Communist Countries, especially China, hides facts even of Natural Calamities like Earthquake toll, are now caught in IT Newsplosion.
We, now have scandals on embezzlement sex orgies surfacing(see my blogs under China).
Liu Zhijun, the disgraced minister of railways, was found to have embezzled $152 million and juggled 18 mistresses. But he was no match for Bo Xilai, the Chongqing party chief who fell from power early this year, who was rumored to have, through his wife, funneled over a $1 billion out of the country and kept as many as 100 mistresses.
But unlike America, where a mistweeted cock shot can end a political career, for senior officials in China, sexual imprudence is almost always a coda to allegations of corruption. Only after an official’s political indiscretions are revealed do his personal indiscretions come to light.
All that changed two week ago when a five-year-old sex tape of Beibei district party secretary Lei Zhengfu, yet another corrupt Chongqing official, was released online by Zhu Ruifeng, a private investigative journalist who runs a website aimed at exposing corruption.
In the video, Lei, who looks like Jabba the Hutt’s semi-retarded cousin, flops around on top of his then 18-year-old mistress, which some media have identified as a woman named Zhao Hongxia, before dismounting and cleaning himself off. The sex tape was filmed with a hidden camera in Zhao’s purse and focuses on Lei’s bulbous undulations. It isn’t meant for anyone’s sexual enjoyment.
In fact, the recording was commissioned by a real estate developer, who paid Zhao 300 yuan ($48) to tape her bang session with Lei. The developer then used the recording as leverage to blackmail the philandering official.
At the time, Lei was defended by Wang Lijun, Bo Xilai’s venal police chief, who raided the developer’s house and found similar sex tapes implicating other high-level provincial officials. The developer was jailed for a year and each of the honey pots a month.
But with Wang Lijun in jail for 15 years after running to the U.S. consulate and blowing the whistle on Bo in February, Lei was no longer protected. In early November, a source inside the Chongqing police leaked the videos to Zhu.
Zhu says that the tapes show at least four other senior Chongqing officials doing their best Ray J. He also says he is being monitored and intimidated by Chongqing authorities, which is pretty standard when you antagonize everyone in the city with something to lose.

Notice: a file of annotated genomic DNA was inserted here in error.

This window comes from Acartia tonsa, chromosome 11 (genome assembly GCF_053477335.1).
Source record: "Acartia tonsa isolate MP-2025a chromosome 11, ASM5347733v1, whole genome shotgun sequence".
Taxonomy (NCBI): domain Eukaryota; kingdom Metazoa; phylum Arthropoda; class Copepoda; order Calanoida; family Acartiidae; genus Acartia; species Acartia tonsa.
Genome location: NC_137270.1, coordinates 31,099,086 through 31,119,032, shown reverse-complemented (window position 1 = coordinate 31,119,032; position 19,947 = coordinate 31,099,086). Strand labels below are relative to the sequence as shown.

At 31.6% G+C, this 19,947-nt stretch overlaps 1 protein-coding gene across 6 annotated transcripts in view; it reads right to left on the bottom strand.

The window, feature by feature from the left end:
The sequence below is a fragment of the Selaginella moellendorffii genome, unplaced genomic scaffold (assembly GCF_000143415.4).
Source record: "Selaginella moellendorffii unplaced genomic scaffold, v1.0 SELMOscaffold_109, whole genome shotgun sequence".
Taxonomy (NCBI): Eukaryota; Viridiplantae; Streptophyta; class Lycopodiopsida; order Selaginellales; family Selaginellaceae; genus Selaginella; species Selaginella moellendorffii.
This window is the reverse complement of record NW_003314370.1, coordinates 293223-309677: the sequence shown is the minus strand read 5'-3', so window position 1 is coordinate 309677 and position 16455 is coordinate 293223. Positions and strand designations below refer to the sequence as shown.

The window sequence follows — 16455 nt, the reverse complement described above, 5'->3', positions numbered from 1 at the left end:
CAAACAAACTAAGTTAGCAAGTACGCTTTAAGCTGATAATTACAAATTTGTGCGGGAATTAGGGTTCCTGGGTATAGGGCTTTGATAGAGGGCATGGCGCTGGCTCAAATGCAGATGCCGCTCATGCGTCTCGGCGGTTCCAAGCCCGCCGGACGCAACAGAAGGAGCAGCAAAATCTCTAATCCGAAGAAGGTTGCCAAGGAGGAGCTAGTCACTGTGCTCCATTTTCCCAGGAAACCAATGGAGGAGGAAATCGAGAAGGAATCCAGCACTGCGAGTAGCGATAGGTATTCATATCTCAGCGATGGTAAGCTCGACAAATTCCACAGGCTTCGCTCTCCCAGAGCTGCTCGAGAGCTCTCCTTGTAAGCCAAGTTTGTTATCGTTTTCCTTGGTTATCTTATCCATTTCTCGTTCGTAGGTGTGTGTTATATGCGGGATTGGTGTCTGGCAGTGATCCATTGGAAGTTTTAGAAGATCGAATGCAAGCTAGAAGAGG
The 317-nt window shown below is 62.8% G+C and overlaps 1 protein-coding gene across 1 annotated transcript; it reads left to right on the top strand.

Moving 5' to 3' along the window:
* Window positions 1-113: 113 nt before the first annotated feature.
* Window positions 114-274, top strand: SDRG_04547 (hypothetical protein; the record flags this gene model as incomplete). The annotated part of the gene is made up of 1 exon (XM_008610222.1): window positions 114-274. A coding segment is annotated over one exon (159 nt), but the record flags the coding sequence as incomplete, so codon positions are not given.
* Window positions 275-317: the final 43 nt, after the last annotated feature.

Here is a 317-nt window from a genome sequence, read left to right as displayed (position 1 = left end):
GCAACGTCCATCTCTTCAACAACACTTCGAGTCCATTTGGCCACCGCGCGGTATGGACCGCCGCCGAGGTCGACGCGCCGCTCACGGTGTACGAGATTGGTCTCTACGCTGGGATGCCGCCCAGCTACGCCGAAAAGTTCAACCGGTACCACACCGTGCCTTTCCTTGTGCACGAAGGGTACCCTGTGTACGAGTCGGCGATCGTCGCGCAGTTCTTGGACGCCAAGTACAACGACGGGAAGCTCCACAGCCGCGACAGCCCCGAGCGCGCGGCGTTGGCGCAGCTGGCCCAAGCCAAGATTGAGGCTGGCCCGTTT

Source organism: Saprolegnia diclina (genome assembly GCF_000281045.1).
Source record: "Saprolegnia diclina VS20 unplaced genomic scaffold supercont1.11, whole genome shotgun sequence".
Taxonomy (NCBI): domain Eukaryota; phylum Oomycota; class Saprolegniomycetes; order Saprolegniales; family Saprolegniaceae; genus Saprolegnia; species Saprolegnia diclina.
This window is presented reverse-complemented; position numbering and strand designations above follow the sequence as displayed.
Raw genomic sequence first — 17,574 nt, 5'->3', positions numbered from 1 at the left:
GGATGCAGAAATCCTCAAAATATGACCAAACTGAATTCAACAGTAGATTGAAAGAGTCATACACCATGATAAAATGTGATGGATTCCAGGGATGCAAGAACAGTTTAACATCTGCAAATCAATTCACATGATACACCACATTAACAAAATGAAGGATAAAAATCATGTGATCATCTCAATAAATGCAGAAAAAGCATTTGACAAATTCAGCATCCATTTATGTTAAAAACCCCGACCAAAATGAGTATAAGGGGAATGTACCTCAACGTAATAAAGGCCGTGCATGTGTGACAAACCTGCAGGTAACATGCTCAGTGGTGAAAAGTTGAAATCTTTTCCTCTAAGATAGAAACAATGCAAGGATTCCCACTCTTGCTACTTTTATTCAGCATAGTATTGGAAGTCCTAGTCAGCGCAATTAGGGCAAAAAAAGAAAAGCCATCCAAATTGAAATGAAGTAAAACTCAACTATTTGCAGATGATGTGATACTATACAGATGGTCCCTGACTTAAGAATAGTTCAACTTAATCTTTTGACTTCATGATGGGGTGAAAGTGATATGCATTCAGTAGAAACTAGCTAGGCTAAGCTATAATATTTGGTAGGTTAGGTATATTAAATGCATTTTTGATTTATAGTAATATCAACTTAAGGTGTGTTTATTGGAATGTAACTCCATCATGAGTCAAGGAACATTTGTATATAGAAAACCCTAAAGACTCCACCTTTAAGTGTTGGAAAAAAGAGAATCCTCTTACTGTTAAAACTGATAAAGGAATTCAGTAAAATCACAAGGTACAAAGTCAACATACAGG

Surprisingly, Zhu has been offered police protection by the Beijing Public Security Bureau. The state media has also tacitly supported his efforts.
There was a mere 63-hour interval between the appearance of a micro blog with a video link and corresponding still images showing Lei Zhengfu having sex with a teenage mistress to his dismissal from his position as a district Party chief in Chongqing.
A lot happened in those dramatic hours. Lei at first denied the accusation and said the images were photoshopped, then he tried to negotiate with the source; local authorities launched a probe, confirmed the authenticity of the images and that Lei was the man in the video, then they announced his dismissal.
We have seen this before. In September, micro blog posts showing Shaanxi official Yang Dacai wearing multiple luxury watches led to a corruption probe and his downfall. In October, a blog revealed Guangdong official Cai Bin had dozens of homes, which resulted in a probe.
We cannot but be impressed by the efficiency the authorities have displayed in their response, particularly in Lei’s case. That is exactly what people want to see in the real-life struggle against corruption.
Thanks to its democratic nature and incomparable efficiency and effectiveness in disseminating information, the Internet has become a popular platform where the otherwise voiceless can speak out. Rumors about Lei’s philandering and corruption have been around for years locally, but a probe had not been launched until the sex video was posted online, which is fresh evidence of the Web’s efficacy in prompting action.
For its proven role in exposing corruption alone, the Internet is worth being embraced by the country’s corruption busters as a close ally. We have seen plenty of examples where online postings have pre-empted official discipline watchdogs and law-enforcement departments. The Internet has become a reliable last resort when people’s complaints about abuse are ignored.